Europol Arrests 66 People in Horsemeat Investigation

They face charges of animal abuse, documentary falsification, prevarication, crimes against public health, money laundering and belonging to a criminal organisation.

A Dutch national has been arrested in Belgium and authorities suspect that he is the mastermind behind the operation. Europol reported Sunday that a Dutch citizen is believed to be the head of the horsemeat trading gang and was arrested in Belgium on various charges including crimes against public health and forgery.

The investigation is related to 2013's horsemeat scandal, which came to light after the Food Safety Authority of Ireland found that 10 out of 27 hamburger products it analyzed in a study contained horse DNA.

Ten million burgers ended up being taken off shelves and sales fell by 43 per cent.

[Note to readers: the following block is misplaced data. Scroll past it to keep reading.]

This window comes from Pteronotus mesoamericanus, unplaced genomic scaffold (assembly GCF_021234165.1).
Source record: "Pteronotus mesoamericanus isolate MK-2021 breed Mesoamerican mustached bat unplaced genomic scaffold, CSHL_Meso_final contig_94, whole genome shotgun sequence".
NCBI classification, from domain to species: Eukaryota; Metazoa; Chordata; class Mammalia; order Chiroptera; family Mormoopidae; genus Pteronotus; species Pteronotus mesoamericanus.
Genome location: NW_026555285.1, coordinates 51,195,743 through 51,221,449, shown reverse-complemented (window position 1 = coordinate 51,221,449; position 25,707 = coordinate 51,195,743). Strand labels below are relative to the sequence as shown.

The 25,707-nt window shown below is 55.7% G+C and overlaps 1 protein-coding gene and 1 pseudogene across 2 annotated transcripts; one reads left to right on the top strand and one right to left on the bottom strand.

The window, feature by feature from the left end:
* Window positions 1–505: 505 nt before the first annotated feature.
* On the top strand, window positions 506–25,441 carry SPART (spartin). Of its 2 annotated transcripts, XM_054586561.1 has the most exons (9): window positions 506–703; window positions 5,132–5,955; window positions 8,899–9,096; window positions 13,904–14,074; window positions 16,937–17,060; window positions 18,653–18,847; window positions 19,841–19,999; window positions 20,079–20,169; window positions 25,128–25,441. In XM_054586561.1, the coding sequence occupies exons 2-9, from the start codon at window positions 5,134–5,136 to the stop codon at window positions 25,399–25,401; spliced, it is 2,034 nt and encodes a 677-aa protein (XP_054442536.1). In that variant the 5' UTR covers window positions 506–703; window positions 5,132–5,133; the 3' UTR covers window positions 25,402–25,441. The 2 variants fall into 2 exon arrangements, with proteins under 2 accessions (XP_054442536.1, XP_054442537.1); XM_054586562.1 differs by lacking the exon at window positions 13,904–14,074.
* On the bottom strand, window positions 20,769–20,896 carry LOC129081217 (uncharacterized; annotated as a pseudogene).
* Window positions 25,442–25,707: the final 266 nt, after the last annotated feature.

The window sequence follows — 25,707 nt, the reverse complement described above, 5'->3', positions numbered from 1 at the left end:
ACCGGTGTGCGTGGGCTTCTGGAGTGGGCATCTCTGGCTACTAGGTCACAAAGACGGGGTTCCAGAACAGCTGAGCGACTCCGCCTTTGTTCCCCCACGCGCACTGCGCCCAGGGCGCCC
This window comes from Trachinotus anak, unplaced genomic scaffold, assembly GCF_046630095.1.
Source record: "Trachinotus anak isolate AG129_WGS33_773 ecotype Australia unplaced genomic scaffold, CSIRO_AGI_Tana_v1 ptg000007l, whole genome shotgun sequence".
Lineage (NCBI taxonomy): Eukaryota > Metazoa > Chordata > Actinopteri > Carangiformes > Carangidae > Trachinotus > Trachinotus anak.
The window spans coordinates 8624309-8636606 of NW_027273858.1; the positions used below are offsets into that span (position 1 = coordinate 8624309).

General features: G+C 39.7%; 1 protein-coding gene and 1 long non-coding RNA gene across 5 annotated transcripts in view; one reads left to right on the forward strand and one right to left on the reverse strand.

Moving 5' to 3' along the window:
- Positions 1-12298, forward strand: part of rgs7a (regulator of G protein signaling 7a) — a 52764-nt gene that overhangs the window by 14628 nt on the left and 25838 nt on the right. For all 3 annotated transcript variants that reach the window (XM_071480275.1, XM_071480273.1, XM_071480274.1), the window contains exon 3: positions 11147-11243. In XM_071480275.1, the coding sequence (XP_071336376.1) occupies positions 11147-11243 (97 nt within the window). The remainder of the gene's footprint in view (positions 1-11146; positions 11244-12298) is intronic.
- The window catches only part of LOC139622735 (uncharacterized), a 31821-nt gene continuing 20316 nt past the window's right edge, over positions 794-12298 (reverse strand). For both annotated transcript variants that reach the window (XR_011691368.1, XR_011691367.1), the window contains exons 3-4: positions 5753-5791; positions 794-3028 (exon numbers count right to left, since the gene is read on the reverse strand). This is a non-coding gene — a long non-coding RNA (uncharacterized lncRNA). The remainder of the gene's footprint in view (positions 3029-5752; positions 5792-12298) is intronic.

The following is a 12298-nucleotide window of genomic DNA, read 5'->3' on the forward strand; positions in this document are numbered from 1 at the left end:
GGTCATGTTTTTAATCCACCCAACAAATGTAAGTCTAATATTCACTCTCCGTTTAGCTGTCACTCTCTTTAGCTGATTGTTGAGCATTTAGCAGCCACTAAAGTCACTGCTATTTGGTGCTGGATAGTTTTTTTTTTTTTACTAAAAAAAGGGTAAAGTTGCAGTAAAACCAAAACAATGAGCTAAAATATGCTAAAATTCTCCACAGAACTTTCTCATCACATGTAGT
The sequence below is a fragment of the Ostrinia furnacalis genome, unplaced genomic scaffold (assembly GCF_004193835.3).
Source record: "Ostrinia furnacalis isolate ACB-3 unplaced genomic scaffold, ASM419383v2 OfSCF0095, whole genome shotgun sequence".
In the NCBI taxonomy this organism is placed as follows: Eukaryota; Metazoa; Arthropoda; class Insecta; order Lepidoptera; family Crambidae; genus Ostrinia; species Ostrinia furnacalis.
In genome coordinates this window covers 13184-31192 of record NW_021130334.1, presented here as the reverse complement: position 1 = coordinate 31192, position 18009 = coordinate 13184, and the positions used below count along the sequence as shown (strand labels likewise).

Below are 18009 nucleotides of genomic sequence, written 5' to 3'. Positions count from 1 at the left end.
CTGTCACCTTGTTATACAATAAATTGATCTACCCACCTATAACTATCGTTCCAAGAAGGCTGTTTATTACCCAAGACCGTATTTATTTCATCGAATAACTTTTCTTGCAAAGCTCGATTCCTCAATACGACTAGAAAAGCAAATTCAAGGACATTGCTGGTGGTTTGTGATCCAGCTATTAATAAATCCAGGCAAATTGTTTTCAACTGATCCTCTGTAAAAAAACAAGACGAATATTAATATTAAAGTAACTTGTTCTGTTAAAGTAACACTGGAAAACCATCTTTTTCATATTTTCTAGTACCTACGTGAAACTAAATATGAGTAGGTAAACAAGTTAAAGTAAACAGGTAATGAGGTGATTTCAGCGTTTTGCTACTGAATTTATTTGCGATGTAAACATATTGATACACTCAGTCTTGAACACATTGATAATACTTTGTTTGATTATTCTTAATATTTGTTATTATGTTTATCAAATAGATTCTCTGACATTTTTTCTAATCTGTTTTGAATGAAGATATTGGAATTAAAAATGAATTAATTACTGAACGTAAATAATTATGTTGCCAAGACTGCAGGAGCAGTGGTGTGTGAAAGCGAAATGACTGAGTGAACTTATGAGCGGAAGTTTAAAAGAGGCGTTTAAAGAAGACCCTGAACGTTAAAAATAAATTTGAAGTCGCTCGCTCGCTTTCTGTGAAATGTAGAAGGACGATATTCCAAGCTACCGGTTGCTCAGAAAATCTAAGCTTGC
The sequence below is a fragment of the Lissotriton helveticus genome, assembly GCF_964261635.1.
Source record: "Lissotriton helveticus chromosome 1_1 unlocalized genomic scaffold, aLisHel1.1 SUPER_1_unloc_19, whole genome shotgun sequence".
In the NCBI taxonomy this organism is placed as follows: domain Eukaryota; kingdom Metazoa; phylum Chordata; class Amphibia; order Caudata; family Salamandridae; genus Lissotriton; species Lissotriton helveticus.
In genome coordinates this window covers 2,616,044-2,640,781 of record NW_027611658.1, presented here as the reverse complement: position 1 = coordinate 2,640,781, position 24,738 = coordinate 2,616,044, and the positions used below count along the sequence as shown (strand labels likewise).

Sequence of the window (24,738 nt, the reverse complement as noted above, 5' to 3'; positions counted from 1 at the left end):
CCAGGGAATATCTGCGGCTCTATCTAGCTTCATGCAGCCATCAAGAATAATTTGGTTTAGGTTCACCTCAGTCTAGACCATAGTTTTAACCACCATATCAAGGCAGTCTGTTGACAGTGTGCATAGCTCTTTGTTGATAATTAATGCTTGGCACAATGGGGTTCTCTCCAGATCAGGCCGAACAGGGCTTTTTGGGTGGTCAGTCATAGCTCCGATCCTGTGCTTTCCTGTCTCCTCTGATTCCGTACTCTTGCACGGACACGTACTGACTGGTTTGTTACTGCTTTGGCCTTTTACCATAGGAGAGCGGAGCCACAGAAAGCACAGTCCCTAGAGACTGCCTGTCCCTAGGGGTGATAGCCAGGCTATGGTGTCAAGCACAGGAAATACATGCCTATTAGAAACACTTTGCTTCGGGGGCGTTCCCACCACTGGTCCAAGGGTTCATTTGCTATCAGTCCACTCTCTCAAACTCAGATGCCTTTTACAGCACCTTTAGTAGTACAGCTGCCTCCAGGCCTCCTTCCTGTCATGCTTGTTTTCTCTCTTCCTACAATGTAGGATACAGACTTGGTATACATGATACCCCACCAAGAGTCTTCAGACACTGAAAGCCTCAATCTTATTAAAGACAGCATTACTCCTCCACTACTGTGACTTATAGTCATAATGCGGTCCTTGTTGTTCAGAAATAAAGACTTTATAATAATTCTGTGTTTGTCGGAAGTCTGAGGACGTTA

The meat was sold across Europe and may have earned the group over 20 million euros ($23 million) per year, Spanish police said in a separate statement.

A French supplier, Comigel, which supplies products to customers in 16 countries, was at the time implicated in the scandal.

The group of criminals got the horses from Spain and Portugal.

This led to Guardia Civil initiating Operation Gazel which examined unusual behaviour in horsemeat markets in Europe including the forging of animal identification.

He was in 2016 identified as the ringleader of a racket in which horses "in bad shape, too old or simply labelled as "not suitable for consumption" were killed in two abattoirs in northern Spain, and sent to Belgium after their certifying documents were altered.

The Europe-wide investigation eventually led the Guardia Civil to the Dutch businessman, who is said to be "known in the horsemeat world".

"This person managed this network from the shadows, using men of confidence in each of the territories in which it was present", the Civil Guard rep revealed.

Several bank accounts and properties were blocked or seized, and five luxury cars seized, Europol said.

The group is suspected of having modified the horse's microchips and documentation to pass off the meat as edible.

Vanessa Coleman